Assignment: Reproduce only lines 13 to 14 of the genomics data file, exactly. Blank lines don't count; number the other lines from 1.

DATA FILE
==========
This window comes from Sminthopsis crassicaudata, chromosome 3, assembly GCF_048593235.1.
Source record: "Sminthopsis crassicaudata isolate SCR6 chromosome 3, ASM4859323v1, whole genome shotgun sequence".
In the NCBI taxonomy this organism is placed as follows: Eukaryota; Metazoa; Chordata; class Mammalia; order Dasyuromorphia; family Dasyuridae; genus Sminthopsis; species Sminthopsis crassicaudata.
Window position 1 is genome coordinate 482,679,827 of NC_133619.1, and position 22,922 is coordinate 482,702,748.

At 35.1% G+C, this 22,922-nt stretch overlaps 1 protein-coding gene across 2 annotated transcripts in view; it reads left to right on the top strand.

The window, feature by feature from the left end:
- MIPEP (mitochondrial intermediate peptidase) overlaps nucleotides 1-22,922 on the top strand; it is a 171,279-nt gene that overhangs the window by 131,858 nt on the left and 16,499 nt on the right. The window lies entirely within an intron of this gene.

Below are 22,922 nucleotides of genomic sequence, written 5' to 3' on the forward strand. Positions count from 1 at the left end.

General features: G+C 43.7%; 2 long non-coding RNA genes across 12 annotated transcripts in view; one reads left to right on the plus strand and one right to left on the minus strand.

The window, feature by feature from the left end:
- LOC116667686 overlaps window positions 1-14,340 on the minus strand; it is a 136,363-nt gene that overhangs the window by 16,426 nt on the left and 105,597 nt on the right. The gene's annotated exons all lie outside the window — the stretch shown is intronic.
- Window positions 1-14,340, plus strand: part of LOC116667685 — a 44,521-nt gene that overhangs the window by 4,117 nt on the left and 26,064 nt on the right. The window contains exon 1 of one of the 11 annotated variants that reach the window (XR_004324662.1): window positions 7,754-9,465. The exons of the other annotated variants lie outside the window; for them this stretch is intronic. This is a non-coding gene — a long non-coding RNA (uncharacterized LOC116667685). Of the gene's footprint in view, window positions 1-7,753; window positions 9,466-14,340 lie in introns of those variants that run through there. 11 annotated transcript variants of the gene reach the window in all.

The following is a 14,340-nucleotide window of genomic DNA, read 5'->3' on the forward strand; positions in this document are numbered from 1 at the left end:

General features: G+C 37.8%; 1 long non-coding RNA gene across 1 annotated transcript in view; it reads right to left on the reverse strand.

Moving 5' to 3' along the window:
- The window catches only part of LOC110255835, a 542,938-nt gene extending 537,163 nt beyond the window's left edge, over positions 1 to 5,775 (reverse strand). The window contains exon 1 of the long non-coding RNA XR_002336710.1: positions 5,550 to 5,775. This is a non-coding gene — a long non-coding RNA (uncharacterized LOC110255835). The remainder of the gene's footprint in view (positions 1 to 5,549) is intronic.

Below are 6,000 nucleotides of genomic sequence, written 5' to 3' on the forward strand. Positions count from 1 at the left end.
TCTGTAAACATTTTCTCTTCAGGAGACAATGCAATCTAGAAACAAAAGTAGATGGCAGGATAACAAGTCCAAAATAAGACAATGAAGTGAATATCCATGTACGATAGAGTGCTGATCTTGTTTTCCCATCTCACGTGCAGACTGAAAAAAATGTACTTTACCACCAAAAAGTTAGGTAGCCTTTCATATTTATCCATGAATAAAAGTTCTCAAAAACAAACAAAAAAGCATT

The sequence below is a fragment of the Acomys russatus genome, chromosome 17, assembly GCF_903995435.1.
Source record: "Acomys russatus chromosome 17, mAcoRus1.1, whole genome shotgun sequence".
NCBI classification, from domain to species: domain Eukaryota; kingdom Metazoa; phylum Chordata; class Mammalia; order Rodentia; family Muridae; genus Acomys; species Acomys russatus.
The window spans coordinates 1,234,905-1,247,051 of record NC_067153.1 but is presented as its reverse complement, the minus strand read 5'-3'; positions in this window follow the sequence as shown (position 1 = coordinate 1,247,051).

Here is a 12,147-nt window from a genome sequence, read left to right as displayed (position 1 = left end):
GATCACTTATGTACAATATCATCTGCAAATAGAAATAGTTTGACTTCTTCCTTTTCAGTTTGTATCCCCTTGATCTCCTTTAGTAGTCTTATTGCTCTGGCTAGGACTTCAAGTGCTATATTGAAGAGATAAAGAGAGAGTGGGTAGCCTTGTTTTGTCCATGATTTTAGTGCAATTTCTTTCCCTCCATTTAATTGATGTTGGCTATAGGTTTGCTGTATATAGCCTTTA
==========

The following is a 14,340-nucleotide window of genomic DNA, read 5'->3' on the forward strand; positions in this document are numbered from 1 at the left end:

General features: G+C 37.8%; 1 long non-coding RNA gene across 1 annotated transcript in view; it reads right to left on the reverse strand.